charles rangeley-wilson – writing about fishing, travel, rivers, conservation

Putting the Gravel Back


Minn’s Meadow was our first real attempt at finding a way of properly fixing the dredged parts of this little chalk-stream. Because dredging is the most fundamental and widespread way in which chalk-streams have been damaged, I’m really interested in what we can do about it.

The problem is, putting gravel back is very expensive … if you import it from off-site.

Here, we have taken the gravel from borrow-pits beside the river and restored long riffles in sync with the meander pattern of the river. The borrow pits were filled back in and have settled into flood-plain hollows that imitate old oxbows and have a nice side-benefit of wetland habitat. There were quite a few snipe hanging around them in the winter.

It was also nice to see that the riffles were used by spawning trout (and sea-trout) within a month of going in. I feel the fact that the gravel was ungraded and from the floodplain beside the river might well have influenced how readily it was adopted by spawning trout.

Here’s a few before, during and after photos. Before we started 80% of the fall in this meadow was lost over the first few yards, whereafter the river became deep and sluggish. Now, we have spaced the fall out over a series of riffles with natural shapes and intervals.

It is great to see patches of ranunculus growing over bright gravel where before there was mostly silt and eel-grass. And there are trout everywhere!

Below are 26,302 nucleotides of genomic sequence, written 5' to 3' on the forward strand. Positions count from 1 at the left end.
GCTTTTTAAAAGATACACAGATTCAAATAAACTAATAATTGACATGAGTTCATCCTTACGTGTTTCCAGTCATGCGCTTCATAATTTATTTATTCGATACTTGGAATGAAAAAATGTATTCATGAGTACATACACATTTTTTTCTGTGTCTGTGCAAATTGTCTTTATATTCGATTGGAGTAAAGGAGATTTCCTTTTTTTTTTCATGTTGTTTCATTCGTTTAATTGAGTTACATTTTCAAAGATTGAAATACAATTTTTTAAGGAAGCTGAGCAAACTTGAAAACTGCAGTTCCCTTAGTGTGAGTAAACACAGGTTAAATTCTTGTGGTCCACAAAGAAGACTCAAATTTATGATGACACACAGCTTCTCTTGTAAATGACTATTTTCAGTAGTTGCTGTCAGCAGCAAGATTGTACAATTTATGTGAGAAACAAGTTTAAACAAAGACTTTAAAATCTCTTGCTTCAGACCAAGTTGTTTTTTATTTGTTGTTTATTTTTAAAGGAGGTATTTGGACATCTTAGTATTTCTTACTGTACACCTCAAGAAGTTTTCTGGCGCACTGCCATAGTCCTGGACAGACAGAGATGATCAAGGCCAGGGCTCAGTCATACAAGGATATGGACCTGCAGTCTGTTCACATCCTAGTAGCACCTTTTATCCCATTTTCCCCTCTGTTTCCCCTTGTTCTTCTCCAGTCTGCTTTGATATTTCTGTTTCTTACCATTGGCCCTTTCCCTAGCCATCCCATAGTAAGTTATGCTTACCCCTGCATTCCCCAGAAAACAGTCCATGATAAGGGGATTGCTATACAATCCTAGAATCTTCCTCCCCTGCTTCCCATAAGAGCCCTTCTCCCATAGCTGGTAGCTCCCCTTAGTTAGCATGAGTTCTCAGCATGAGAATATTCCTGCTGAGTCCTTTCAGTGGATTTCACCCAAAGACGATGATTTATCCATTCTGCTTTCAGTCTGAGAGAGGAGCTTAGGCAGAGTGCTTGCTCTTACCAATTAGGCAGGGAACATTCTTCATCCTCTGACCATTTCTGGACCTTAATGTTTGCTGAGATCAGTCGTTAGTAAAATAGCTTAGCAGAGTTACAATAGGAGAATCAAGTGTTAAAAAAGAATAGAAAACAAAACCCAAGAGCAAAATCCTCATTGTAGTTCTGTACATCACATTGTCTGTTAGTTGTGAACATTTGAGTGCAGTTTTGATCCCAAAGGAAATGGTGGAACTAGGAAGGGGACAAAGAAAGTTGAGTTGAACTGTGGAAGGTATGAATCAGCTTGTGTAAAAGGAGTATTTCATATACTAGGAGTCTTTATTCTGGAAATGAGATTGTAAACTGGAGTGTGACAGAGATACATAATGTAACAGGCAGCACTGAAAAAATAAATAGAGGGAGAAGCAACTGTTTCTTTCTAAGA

Here the channel is too wide and deep. The bed is silty and supports mostly eel-grass.


We filled the channel in with a long riffle (half-a-meter depth of infill) and afterwards narrowed with plugs of canary sweet-grass taken from the meadow.


Six months on, the banks are recovering, the gravel is clean and we have ranunculus and starwort.


The same reach as above but looking from the top down. 


Immediately after.


Six months on.


This was taken last autumn after we cut through the burr-reed to release the flow. Before that the channel was invisible!


The same reach after the gravel went in. A large sea trout spawned here a few weeks later.


The same reach in May this year. A much shallower and tighter channel will keep the burr reed to the edges and support ranunculus – which is starting to appear in patches.

2 Responses to “Putting the Gravel Back”

  1. rangeley

    Andy, no it isn’t just you! A technical glitch which I am just trying to fix. Apologies and thanks for the heads up. Charles.

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